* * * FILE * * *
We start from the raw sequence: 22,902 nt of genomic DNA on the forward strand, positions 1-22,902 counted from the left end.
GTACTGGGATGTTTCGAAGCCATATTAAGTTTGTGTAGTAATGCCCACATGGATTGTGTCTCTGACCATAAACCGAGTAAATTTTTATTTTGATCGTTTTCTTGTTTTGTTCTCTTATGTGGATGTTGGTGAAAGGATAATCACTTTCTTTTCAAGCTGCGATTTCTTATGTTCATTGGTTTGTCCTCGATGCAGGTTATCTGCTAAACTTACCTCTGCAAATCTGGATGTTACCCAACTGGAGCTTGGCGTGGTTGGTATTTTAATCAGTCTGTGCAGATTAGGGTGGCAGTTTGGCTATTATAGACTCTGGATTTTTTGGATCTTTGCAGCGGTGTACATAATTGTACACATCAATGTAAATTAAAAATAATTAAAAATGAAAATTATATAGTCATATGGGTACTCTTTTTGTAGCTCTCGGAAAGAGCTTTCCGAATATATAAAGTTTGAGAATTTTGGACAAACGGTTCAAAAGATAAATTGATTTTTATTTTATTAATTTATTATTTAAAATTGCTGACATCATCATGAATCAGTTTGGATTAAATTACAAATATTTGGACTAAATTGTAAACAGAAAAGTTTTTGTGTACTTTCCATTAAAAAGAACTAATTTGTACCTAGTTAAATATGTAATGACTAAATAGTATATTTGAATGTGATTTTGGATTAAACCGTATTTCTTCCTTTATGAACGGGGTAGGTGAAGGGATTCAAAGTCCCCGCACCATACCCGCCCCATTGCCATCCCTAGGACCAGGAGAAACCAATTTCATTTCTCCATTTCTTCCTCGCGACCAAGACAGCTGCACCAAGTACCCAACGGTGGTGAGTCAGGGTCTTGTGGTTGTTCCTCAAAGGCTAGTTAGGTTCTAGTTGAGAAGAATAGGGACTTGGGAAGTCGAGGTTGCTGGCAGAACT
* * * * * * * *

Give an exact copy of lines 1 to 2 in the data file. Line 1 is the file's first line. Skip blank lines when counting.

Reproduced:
We start from the raw sequence: 22,902 nt of genomic DNA on the forward strand, positions 1-22,902 counted from the left end.
GTACTGGGATGTTTCGAAGCCATATTAAGTTTGTGTAGTAATGCCCACATGGATTGTGTCTCTGACCATAAACCGAGTAAATTTTTATTTTGATCGTTTTCTTGTTTTGTTCTCTTATGTGGATGTTGGTGAAAGGATAATCACTTTCTTTTCAAGCTGCGATTTCTTATGTTCATTGGTTTGTCCTCGATGCAGGTTATCTGCTAAACTTACCTCTGCAAATCTGGATGTTACCCAACTGGAGCTTGGCGTGGTTGGTATTTTAATCAGTCTGTGCAGATTAGGGTGGCAGTTTGGCTATTATAGACTCTGGATTTTTTGGATCTTTGCAGCGGTGTACATAATTGTACACATCAATGTAAATTAAAAATAATTAAAAATGAAAATTATATAGTCATATGGGTACTCTTTTTGTAGCTCTCGGAAAGAGCTTTCCGAATATATAAAGTTTGAGAATTTTGGACAAACGGTTCAAAAGATAAATTGATTTTTATTTTATTAATTTATTATTTAAAATTGCTGACATCATCATGAATCAGTTTGGATTAAATTACAAATATTTGGACTAAATTGTAAACAGAAAAGTTTTTGTGTACTTTCCATTAAAAAGAACTAATTTGTACCTAGTTAAATATGTAATGACTAAATAGTATATTTGAATGTGATTTTGGATTAAACCGTATTTCTTCCTTTATGAACGGGGTAGGTGAAGGGATTCAAAGTCCCCGCACCATACCCGCCCCATTGCCATCCCTAGGACCAGGAGAAACCAATTTCATTTCTCCATTTCTTCCTCGCGACCAAGACAGCTGCACCAAGTACCCAACGGTGGTGAGTCAGGGTCTTGTGGTTGTTCCTCAAAGGCTAGTTAGGTTCTAGTTGAGAAGAATAGGGACTTGGGAAGTCGAGGTTGCTGGCAGAACT